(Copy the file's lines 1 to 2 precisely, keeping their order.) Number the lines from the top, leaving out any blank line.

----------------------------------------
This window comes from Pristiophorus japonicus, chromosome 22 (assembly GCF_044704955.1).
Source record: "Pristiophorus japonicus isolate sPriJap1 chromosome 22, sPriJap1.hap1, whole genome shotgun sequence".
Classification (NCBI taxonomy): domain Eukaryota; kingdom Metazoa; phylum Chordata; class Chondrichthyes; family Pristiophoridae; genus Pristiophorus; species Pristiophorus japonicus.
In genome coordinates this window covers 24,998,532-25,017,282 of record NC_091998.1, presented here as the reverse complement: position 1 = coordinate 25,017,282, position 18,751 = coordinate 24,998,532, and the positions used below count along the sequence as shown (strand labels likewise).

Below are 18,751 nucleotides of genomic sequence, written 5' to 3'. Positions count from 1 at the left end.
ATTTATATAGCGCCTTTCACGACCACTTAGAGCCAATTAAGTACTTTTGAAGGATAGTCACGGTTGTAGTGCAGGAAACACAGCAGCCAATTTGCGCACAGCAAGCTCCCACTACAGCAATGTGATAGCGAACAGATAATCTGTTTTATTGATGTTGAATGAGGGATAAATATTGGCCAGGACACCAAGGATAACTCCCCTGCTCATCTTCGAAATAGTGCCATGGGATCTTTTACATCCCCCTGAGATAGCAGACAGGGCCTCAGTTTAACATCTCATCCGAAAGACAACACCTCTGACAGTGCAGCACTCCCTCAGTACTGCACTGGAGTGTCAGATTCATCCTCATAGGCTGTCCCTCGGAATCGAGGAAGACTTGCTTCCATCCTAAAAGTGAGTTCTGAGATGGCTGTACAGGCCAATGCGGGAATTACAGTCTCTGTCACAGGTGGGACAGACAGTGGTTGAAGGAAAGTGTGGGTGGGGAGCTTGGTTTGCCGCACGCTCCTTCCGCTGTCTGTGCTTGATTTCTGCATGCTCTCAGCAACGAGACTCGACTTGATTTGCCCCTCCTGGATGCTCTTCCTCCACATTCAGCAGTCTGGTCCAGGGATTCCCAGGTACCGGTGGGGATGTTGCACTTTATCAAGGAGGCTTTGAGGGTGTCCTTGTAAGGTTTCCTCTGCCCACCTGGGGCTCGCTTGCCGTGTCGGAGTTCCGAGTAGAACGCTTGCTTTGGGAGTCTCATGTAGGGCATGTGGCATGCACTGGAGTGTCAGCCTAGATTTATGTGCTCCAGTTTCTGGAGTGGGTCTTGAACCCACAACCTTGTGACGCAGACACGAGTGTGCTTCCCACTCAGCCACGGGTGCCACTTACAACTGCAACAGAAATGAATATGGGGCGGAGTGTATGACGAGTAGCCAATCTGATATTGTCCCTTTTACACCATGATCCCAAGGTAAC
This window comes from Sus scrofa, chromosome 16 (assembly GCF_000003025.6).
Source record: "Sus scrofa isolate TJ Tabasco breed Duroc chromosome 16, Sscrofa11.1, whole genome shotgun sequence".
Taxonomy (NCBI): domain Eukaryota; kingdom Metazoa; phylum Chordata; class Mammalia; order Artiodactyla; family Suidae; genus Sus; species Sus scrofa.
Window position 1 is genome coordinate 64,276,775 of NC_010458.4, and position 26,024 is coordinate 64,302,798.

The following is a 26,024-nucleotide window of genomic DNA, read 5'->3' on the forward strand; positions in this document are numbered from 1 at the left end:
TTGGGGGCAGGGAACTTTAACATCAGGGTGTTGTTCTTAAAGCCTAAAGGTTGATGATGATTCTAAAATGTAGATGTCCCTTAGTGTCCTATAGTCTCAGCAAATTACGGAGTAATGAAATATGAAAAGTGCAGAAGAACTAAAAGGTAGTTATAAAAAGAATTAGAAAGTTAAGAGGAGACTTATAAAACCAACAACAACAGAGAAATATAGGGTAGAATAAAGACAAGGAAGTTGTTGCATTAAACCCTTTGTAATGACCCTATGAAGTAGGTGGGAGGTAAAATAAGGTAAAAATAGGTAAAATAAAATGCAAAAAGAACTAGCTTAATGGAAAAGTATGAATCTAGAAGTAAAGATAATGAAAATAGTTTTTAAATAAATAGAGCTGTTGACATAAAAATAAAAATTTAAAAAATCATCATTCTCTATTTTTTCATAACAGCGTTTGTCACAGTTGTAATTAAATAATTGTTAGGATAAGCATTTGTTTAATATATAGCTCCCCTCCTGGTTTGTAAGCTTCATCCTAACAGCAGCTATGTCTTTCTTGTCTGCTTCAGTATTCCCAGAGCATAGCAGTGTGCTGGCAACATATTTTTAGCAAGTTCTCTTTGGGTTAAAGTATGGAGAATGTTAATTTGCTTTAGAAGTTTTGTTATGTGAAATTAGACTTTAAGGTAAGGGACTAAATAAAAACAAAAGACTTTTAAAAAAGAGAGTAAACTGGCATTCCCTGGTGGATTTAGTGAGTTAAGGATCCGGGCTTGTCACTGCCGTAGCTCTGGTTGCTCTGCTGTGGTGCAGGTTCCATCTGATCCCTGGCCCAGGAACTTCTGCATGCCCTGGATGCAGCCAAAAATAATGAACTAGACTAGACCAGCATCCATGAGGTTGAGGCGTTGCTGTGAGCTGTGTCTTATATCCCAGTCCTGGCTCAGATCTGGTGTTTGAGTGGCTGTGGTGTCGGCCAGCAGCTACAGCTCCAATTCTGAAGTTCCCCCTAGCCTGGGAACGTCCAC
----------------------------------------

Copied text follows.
This window comes from Pristiophorus japonicus, chromosome 22 (assembly GCF_044704955.1).
Source record: "Pristiophorus japonicus isolate sPriJap1 chromosome 22, sPriJap1.hap1, whole genome shotgun sequence".